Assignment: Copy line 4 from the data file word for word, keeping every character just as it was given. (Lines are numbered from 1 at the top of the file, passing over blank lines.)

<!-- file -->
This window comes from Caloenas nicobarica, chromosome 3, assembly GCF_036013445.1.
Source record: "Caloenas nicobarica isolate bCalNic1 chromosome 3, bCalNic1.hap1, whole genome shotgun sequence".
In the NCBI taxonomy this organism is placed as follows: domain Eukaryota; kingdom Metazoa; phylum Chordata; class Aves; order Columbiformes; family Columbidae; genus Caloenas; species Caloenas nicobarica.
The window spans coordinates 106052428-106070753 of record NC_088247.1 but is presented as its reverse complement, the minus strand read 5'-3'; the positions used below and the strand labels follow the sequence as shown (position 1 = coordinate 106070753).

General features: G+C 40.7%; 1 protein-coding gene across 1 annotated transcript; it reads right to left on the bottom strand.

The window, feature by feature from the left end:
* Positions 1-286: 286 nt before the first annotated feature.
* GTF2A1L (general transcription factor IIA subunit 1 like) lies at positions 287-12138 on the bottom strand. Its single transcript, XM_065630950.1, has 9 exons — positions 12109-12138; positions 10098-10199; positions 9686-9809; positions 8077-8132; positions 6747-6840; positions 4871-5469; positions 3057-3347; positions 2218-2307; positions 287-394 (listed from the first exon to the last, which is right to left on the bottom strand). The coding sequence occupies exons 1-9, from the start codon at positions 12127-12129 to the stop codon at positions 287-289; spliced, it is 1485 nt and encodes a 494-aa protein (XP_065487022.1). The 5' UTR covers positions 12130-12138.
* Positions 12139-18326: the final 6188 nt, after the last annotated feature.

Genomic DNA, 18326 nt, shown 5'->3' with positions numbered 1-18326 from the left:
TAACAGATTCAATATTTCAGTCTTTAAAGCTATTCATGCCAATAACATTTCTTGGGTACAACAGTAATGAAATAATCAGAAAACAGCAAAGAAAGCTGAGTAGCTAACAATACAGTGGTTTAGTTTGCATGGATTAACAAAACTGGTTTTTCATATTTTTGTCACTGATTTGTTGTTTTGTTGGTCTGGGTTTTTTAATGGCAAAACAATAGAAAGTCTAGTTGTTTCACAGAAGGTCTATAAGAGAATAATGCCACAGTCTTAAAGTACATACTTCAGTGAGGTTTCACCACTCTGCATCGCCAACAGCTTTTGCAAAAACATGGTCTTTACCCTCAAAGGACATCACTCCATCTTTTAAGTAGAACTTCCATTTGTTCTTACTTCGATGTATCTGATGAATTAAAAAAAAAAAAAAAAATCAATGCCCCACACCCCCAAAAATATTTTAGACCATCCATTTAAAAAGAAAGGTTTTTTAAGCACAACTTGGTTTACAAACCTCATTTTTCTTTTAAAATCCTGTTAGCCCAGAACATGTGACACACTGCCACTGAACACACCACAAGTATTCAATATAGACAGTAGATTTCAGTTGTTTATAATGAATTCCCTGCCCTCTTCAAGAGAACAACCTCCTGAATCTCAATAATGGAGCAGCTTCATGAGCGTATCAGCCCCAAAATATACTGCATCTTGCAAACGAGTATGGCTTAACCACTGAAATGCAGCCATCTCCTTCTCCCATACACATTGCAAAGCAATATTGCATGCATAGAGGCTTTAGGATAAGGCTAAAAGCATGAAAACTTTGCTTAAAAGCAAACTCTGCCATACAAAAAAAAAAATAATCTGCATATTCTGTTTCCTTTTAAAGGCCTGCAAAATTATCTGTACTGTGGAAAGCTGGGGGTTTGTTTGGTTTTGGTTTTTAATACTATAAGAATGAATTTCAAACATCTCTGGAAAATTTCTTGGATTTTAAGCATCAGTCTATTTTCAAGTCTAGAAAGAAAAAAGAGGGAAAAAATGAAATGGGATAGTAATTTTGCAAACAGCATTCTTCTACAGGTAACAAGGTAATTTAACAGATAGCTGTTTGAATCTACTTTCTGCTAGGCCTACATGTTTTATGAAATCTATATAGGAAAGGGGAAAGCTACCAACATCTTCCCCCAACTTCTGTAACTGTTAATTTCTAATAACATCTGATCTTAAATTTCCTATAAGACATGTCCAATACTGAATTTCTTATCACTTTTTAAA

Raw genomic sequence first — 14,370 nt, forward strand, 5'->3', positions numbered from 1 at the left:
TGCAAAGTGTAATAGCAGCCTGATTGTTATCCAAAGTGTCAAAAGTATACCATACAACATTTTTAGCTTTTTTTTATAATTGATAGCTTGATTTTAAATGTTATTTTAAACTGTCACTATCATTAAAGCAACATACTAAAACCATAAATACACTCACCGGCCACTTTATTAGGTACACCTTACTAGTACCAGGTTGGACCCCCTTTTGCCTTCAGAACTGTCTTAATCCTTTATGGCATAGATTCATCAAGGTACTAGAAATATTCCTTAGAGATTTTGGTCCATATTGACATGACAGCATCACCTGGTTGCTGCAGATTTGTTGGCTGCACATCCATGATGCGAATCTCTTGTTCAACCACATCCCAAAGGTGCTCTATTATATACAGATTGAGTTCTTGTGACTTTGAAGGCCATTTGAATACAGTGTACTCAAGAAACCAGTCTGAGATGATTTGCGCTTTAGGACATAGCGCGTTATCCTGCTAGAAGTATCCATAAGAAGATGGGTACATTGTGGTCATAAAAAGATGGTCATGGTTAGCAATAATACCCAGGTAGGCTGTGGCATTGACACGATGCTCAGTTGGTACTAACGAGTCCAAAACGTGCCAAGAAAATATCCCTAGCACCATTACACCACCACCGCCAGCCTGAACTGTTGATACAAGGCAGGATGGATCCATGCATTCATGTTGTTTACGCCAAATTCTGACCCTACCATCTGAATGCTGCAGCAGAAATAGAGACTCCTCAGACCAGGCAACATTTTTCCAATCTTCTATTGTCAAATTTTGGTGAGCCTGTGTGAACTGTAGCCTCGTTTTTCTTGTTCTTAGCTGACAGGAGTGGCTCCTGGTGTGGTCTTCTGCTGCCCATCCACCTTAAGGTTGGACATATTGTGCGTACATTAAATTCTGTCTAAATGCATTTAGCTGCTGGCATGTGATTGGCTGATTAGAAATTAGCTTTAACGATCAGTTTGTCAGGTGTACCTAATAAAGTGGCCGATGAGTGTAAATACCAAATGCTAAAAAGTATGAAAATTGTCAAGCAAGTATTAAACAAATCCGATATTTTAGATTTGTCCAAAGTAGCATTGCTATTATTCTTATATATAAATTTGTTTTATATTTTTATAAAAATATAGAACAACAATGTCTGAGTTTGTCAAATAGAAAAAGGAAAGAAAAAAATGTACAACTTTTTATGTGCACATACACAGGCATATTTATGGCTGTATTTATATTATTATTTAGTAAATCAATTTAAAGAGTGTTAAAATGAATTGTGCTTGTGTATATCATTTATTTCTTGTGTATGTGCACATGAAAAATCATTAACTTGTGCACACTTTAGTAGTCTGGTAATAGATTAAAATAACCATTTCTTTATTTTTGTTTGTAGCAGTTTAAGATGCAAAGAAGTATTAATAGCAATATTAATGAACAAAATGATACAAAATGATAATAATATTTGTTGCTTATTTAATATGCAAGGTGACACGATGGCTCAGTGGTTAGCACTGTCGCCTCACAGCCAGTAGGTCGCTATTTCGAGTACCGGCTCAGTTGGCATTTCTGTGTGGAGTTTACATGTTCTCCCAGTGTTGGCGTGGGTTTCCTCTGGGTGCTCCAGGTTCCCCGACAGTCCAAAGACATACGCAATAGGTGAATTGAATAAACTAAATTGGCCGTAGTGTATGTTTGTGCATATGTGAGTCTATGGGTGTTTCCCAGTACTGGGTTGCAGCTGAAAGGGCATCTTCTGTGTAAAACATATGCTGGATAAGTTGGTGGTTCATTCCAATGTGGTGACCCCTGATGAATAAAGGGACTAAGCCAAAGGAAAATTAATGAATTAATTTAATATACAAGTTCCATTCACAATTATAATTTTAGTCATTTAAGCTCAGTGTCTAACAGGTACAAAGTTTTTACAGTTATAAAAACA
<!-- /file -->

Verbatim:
The window spans coordinates 106052428-106070753 of record NC_088247.1 but is presented as its reverse complement, the minus strand read 5'-3'; the positions used below and the strand labels follow the sequence as shown (position 1 = coordinate 106070753).